Is there a way to live that frees us from longing for more time, misusing the time we do have,and then blaming a lack of time for our discontent? Bo Forbes, clinical psychologist, yoga teacher, and integrative yoga therapist in Boston, believes there is. Bo believes we bring greater awareness to the way we experience time by building small steps into our daily routine that help us savor our life. So how do we do that?The first step is to look inward and get to know ourselves better, known as svadhyaya,or self-study, one of the ethical principles of yoga.. It teaches us to feel the difference between our own natural rhythms and the cadence of the world around us. It can teach us what’s practical and healthy to focus on, and what we may need to delegate or drop. We begin our self-study by asking ourselvesquestions like these: Besides eating and sleeping, how do I allocate my time in a typical 24-hour period? Do the activities on which I spend most of my time nourish me, or do they feel obligatory? Do I put others’ needs first, only to suffer a resentment hangover? When I long for more time, what do I imagine doing with it?
As we considerthe answers, we’ll begin to identify the activities that are important to us as well as the pace that’s most compatible with our own organic rhythms.
Once we’ve taken a closer look at where our time goes and begun to know our priorities and pace, we’re ready to explore the yogic principle of satya, or truth. When we know what our truths are, we’re more likely to acknowledge when we’re moving through the world in ways that don’t fully honor those truths.
There’s a saying in Buddhism: Delusions are inexhaustible. If we are constantly running from one thing to the next in a way that makes us feel depleted, then sooner or later we need to acknowledge that the ideas we have about what we can accomplish are out of sync with the reality of our lives.
Once we taste how rejuvenating extraordinary time can be, we’re more willing to let go of our hold on linear time. Most of us live in linear, chronological time, with its clocks and deadlines and pressures. A steady diet of this kind of time starves the most vital, alive, and essential parts of us. But there’s another, richer kind of time: extraordinary time. It’s a state of intense focus, of being in the moment. And that’s where the yogic principle of aparigraha,nongrasping, comes into the picture. Aparigraha teaches us to let go of the need to produce more, achieve more, acquire more. It motivates us to relax our iron-fisted grasp on material or measurable accomplishment.
When we’ve looked within and taken our time inventory, been truthful with ourselves about our ideal pace and focus, embraced the art of nongrasping, and experienced extraordinary time, we’re ready to bring the “timefulness practices”into our lives. The heart of these practices is yoking our awareness to the moment; each and every moment holds the potential for a transformative experience of time.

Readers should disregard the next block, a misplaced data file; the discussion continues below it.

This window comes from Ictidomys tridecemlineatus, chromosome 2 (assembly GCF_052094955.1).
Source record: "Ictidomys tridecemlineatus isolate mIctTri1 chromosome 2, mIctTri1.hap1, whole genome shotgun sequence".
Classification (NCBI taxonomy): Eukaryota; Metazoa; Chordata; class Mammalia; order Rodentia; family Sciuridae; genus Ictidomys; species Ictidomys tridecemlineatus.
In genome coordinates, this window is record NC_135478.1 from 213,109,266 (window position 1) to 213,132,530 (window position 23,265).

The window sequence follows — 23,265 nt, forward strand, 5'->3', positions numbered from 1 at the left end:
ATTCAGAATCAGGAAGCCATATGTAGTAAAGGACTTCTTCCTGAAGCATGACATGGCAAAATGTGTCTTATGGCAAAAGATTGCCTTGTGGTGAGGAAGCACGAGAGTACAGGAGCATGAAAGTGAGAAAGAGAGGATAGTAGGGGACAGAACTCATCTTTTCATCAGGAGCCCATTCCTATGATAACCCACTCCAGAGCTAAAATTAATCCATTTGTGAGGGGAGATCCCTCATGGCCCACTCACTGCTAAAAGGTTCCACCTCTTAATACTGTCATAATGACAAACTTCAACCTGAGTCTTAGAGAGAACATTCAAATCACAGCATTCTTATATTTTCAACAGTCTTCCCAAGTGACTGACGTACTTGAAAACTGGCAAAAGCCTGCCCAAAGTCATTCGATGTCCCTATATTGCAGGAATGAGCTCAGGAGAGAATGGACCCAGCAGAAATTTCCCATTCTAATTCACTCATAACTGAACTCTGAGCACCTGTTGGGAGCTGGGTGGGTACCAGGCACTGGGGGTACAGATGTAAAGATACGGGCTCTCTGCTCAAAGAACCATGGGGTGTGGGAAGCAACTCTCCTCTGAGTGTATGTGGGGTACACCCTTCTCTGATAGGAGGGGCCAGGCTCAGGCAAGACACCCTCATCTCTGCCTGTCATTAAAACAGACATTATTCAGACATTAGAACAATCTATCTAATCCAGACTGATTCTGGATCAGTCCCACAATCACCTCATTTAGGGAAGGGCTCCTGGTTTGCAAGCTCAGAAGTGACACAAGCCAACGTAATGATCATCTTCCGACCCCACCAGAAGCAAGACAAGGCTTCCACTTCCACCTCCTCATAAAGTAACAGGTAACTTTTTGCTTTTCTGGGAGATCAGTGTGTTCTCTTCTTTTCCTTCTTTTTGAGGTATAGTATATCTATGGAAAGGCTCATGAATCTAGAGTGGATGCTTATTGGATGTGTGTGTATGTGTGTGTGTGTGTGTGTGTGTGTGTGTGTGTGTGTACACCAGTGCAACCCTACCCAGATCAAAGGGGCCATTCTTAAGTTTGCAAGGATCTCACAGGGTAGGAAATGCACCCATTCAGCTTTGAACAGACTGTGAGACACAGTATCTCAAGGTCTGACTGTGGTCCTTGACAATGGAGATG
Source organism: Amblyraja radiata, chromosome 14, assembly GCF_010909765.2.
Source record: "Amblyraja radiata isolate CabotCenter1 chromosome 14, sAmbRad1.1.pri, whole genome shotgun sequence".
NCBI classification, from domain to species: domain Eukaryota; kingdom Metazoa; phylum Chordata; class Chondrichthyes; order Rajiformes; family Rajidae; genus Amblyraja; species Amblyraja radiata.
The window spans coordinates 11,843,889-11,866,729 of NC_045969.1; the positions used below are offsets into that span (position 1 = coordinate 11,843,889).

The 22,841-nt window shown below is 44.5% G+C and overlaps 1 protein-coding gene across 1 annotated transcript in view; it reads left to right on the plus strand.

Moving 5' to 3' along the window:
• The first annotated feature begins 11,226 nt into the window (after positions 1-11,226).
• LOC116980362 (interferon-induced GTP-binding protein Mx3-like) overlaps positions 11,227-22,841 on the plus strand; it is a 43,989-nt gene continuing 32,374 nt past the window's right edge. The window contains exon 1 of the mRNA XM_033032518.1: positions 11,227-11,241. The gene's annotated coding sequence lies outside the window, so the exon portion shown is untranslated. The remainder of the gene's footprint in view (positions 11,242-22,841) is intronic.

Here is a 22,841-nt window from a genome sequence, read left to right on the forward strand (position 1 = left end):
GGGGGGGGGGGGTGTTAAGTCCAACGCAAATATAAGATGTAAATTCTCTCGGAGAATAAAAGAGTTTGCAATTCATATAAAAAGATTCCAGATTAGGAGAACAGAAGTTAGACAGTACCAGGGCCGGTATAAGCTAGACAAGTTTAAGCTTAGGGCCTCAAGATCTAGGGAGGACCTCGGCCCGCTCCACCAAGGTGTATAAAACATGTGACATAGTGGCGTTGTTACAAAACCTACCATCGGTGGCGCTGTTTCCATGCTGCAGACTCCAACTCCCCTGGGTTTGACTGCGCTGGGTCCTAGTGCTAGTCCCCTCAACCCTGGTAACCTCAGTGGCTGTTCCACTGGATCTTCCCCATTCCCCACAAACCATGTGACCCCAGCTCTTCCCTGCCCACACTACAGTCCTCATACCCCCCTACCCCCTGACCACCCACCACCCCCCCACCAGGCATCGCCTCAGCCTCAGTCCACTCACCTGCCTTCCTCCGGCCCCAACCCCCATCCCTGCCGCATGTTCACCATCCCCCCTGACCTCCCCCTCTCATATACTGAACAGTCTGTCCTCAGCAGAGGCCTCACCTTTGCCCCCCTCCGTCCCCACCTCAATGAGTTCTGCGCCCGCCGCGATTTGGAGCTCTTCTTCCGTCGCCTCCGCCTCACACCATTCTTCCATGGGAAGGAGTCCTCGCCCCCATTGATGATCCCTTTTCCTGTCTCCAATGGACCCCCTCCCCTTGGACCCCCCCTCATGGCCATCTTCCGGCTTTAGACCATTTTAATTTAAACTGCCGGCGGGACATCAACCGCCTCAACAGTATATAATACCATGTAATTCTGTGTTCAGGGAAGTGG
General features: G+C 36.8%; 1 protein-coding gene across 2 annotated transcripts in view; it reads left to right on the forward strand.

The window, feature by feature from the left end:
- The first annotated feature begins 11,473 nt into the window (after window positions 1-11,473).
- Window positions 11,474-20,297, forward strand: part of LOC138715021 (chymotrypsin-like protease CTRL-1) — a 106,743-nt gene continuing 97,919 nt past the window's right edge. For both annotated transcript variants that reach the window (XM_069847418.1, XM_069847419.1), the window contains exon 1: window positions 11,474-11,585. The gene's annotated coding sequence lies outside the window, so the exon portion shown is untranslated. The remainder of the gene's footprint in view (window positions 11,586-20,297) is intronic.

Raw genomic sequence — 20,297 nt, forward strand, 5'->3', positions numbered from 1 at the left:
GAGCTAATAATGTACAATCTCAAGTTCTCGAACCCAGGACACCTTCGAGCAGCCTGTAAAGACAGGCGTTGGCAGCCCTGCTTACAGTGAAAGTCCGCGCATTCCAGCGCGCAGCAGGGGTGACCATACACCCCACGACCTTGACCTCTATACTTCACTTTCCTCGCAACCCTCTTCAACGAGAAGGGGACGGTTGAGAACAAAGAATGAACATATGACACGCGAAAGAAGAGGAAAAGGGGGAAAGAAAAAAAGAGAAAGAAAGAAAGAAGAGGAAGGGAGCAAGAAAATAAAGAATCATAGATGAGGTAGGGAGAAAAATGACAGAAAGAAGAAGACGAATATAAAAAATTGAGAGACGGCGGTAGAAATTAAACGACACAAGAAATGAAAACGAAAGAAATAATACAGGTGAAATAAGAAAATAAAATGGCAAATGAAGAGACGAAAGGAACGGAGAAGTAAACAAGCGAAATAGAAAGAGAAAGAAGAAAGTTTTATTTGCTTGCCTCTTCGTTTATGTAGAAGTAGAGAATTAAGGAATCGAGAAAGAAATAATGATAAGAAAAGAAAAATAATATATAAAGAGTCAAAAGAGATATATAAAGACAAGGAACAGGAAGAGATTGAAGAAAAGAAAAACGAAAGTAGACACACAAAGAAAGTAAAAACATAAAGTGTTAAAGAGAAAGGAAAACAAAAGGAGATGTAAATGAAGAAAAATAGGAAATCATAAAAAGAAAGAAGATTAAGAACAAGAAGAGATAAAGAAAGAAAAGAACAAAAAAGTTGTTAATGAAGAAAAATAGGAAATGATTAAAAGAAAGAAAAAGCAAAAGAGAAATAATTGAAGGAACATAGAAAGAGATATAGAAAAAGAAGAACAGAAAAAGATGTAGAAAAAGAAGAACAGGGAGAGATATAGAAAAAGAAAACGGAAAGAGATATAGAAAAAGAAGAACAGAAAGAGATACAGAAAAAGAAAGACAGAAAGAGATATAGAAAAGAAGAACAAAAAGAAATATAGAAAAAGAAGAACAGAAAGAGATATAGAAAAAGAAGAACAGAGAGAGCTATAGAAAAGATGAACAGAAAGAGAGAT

The followingis taken directly from Bo Forbes article, Strapped for Time? Try radically changing your relationship to the clock.
Savor the transition between sleepand wakefulness. That’s when dreams and intuitive impulses are more availableto you. Set an intention to bring more awareness into your day and to be opento each moment.
Take a moment to really say goodbye to loved ones. Look them in the eye and let yourself feel how much you care for them and how fortunate you are to have them in your life. Relax and breathe when you stop at red lights or take a short “mindfulness detour” through a park or scenic area. Decide to savor even the most menial tasks ofyour day or to eat lunch unhurriedly.
Take an aparigraha break. Rushing from one task to another without savoring a sense of completion only contributes to the illusion that nothing is ever enough. When you’ve finished something, pause to feel the sense of completion and the energy of non-grasping.As you inhale, welcome more energy into your body; as you exhale, let go of what you’ve completed.
Spend 15 minutes in a restorativeyoga pose to reconnect with yourself. It’s a good way to bring more timefulness into your evening. If you feel restless, try forward-bending restorative poses like Supported Child’s Pose or Supported Reclining Twist, to calm your nervous system. If you’re depleted, restorative backbends like Reclining Bound Angle Pose are ideal.
Scan your day for any challenges youexperienced and let go of them. A colleague of mine who is a meditation teacher spends a few moments taking an inventory of his day. If he’s had a conflict with someone, he sends them compassionate thoughts and makes a mental note toacknowledge the person the next day. Spend two minutes in 2:1 breathing( exhaling for twice as long as you inhale), which calms the brain and readies you for sleep.